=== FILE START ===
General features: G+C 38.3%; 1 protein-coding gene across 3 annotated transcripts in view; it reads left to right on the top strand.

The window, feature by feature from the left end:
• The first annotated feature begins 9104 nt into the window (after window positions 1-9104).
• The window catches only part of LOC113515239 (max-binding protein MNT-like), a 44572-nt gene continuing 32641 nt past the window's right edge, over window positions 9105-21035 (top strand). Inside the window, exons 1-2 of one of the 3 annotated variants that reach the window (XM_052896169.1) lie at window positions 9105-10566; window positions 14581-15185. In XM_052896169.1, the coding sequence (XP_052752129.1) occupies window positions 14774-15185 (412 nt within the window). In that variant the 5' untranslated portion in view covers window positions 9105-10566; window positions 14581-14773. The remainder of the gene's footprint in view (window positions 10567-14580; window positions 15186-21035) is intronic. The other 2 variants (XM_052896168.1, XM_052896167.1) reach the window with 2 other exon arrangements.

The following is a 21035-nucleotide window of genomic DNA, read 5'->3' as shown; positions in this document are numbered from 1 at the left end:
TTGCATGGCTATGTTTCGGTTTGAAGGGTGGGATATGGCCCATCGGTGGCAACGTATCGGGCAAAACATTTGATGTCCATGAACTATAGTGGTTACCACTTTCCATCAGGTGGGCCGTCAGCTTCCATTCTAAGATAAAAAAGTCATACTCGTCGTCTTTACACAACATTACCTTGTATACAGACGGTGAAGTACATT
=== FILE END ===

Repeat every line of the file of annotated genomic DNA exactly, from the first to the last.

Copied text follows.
General features: G+C 38.3%; 1 protein-coding gene across 3 annotated transcripts in view; it reads left to right on the top strand.

The window, feature by feature from the left end:
• The first annotated feature begins 9104 nt into the window (after window positions 1-9104).
• The window catches only part of LOC113515239 (max-binding protein MNT-like), a 44572-nt gene continuing 32641 nt past the window's right edge, over window positions 9105-21035 (top strand). Inside the window, exons 1-2 of one of the 3 annotated variants that reach the window (XM_052896169.1) lie at window positions 9105-10566; window positions 14581-15185. In XM_052896169.1, the coding sequence (XP_052752129.1) occupies window positions 14774-15185 (412 nt within the window). In that variant the 5' untranslated portion in view covers window positions 9105-10566; window positions 14581-14773. The remainder of the gene's footprint in view (window positions 10567-14580; window positions 15186-21035) is intronic. The other 2 variants (XM_052896168.1, XM_052896167.1) reach the window with 2 other exon arrangements.

The following is a 21035-nucleotide window of genomic DNA, read 5'->3' as shown; positions in this document are numbered from 1 at the left end:
TTGCATGGCTATGTTTCGGTTTGAAGGGTGGGATATGGCCCATCGGTGGCAACGTATCGGGCAAAACATTTGATGTCCATGAACTATAGTGGTTACCACTTTCCATCAGGTGGGCCGTCAGCTTCCATTCTAAGATAAAAAAGTCATACTCGTCGTCTTTACACAACATTACCTTGTATACAGACGGTGAAGTACATT